Craig is highly entertained by his joke, but Ron isn’t amused. He orders Craig to take it back. Craig protests—he ran too much risk in smuggling it out to now risk sneaking it back.
Ron doesn’t know what to do with it. He puts the box in the back of the garage. But every time he uses the car he sees it there, and it bothers him. He takes it and pushes it up onto the corner of a shelf just under the roof of the smokehouse. He forgets about it.
A year or two goes by. Joan comes down from Madison for a visit, bringing her three little children. They play on the lawn. They find the smokehouse has been filled with old shingles that slope from the door up to the eaves. They scramble around on the shingles and dislodge a box on a high shelf. The box splits open; something rolls down the slope of the shingles, shedding tissue paper as it goes, and bounces out onto the lawn. The children poke at it with a stick. The dog barks.
Joan goes to see what the ruckus is.
“Look what we found!” Peter cries.
Joan sees. “Keep back, all of you!” she yelps. She flies into the house and telephones down to the dairy office. “Daddy!” she screeches. “There’s a head on the lawn! The children are playing with a head! It’s got eyes and teeth and it looks—”
“Mon Dieu,” Ron cuts her off. “I’ll be right up.”
He finds Joan trying to keep her children away from the head. They are dancing around the yard, making little darts toward the forbidden object. She can’t control the dog; he keeps running up and sniffing.
“Get away, everybody,” Ron orders. “Show some respect. That’s one of ours! It’s your—let’s see”—he counts on his fingers—“it’s your great-great-great-grandfather!”
The children fall back, confounded and pop-eyed.
“You’ve disturbed the shrine of your ancestors,” their grandfather explains. “The smokehouse is the temple of—”
“Daddy!” Joan cries. “Don’t say a thing more!” She drags her three into the house.
Ron rolls the head back into the tissue paper and puts it in the car. He returns to the dairy and drops it in a gunnysack. He gets an auger-type post-hole digger out of the tool house. He finds Ervin, the farm mechanic.
“Erv,” he says, “take this somewhere—back up to my place, and somewhere on the land, not near the house. Dig as deep a post hole as you can. Make it along a fence where a plow won’t come, and drop this in. Don’t tell me where you buried it. Don’t tell anybody.”
“What is it?” asks Erv.
“Erv,” says Ron, “you don’t even want to know.”
Jackie is a senior in high school. It’s New Year’s Eve. She’s in a strange house in a strange town, even though that town is Clinton, only nine or ten miles east of home, the first town east of Beloit. It’s a town she’s been in and out of all her life, the town you have to go through to get to Phantom Lake Y Camp or the Milwaukee State Fair. The town she’s had ice cream in, when Grampa takes Gramma and Effie there on a Sunday drive and she’s ridden along. The town whose tall grain elevators she knows, and the office below, with its calendars and desks and dust and a corn-ear paperweight that says “Delong Seeds,” when she goes with Daddy to pick up grain sacks at DeLong’s. It’s a farmers’ town. Jackie hears Daddy say once, “When you have to go to Beloit for something, you put on your town clothes, but when you need something in Clinton, you just climb off the manure spreader.” Now she is here, and she must have passed this very house dozens of times, but never singled it out among the many other comfortable, wide-porched houses on Clinton’s main street.
It’s a strange weekend. She was persuaded to come by one of her friends, Lois Curtright. Curt’s sister works in McNeany’s Department Store in Beloit; a coworker is an older woman who lives in Clinton. She has a daughter Curt’s age. The daughter goes to Clinton High, and the mother wants to give a New Year’s house party for her daughter, with Curt and Curt’s friends as guests. This is strange in itself--a house party for girls you don’t even know? Remarkably, Curt manages to corral four other girls to come to it, including Jackie.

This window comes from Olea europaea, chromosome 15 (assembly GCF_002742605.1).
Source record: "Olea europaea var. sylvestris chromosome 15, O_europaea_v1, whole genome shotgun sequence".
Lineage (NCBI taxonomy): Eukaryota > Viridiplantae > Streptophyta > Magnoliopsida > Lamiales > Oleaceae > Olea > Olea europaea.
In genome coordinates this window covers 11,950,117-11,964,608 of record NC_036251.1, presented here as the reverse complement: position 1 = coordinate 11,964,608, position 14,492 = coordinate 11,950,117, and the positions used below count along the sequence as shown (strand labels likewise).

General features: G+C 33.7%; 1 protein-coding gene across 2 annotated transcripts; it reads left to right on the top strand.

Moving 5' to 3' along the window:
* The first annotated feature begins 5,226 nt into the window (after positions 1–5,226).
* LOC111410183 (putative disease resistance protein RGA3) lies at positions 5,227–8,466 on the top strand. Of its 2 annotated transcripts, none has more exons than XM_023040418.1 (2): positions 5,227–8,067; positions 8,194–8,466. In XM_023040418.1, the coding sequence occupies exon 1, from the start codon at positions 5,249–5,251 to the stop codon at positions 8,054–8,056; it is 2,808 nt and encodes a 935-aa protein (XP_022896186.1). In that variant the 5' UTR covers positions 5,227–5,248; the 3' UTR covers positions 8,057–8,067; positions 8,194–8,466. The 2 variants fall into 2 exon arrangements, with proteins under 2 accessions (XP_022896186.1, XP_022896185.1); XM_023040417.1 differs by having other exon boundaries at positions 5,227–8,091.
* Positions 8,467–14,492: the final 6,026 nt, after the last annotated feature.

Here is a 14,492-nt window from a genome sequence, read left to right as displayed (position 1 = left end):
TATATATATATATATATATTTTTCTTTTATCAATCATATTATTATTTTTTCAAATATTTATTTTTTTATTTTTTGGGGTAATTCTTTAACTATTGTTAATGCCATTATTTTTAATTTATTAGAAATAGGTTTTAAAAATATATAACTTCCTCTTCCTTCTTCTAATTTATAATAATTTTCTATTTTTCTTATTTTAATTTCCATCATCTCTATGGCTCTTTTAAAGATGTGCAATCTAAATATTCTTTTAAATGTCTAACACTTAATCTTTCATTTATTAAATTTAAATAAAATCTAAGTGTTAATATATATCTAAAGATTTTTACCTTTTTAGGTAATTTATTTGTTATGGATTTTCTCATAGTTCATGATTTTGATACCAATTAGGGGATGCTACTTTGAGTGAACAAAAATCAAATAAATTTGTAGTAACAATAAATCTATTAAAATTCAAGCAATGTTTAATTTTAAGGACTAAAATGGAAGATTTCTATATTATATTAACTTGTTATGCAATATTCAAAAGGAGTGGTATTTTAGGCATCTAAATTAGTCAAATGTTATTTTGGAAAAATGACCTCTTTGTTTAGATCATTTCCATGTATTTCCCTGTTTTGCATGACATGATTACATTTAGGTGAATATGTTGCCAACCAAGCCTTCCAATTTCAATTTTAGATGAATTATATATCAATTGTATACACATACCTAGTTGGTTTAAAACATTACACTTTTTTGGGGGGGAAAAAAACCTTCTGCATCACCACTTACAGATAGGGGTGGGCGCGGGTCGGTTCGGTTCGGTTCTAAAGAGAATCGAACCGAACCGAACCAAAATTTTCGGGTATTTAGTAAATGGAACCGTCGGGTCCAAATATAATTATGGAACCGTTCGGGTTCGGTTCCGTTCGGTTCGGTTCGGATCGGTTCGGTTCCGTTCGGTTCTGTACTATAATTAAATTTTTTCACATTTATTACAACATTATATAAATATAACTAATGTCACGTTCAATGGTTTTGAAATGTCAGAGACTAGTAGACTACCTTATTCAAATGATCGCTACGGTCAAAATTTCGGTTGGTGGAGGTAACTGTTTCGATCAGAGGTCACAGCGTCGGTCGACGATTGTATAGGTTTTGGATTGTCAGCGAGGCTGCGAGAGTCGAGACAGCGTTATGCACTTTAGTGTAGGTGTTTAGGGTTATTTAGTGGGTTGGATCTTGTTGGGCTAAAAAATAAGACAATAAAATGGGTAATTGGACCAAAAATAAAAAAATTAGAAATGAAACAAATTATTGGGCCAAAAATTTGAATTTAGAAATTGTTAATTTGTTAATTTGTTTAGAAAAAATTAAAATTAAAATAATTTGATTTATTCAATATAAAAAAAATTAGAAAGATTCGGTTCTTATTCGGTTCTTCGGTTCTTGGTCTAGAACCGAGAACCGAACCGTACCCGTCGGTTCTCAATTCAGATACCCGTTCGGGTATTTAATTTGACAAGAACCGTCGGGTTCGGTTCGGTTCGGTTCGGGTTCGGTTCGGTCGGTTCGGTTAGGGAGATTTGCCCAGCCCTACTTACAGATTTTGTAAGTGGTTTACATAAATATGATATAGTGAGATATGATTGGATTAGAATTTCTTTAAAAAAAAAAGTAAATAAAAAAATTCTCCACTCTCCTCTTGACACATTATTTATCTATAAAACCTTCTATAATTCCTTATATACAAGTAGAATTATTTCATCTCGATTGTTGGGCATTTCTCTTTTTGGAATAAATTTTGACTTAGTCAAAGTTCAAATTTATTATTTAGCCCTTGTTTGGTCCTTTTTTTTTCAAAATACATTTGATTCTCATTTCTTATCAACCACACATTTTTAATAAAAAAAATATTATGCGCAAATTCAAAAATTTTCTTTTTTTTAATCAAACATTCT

This recruiting is remarkable because New Year’s is an important event at Beloit High, with dates and sleigh rides and parties and long kisses as the town church bells and the factories’ steam whistles announce the New Year. But this weekend includes no Beloit activities. In fact, it’s a secret party. Most of Jackie’s friends are going steady, and most of them have endured some irritations from time to time; their love lives are often rocky. They think it a delicious joke to vanish from Beloit on New Year’s. It will teach their steadies a lesson to be left dateless, high and dry. It will pay them back for the times these girls themselves have been left hanging while their steadies have pursued male activities without them.
Jackie has no boyfriend to teach a lesson to. She did go steady for part of her junior year, but Eric broke up with her in order to go steady with another Jackie. She regretted having spent so much time knitting him a pair of argyle socks, and spending so many Friday evenings at home because he played in the dance band that usually accompanied the weekly sock hops at the YMCA. Without a boyfriend, she still went defiantly to the many formal dances Beloit High put on: the Junior and Senior Proms, Hi-Y, Treble Clef, DeMolay, the Country Club Summer Solstice, where you could walk barefoot on the golf course and let the hem of your gown get wet, ROTC’s Military Ball. She imported boys from other towns, old friends of the family, much in the way her mother and her mother’s friends with teen daughters sent formals from town to town so that she and her sisters seldom had to wear the same dress twice. But with these imported boys, with whom she once caught frogs or held belching contests, there has been no romantic interest. Their presence has merely meant that she hasn’t stayed home from major social events. When Curt urges her to come on a New Year’s lark, she has no reason not to go.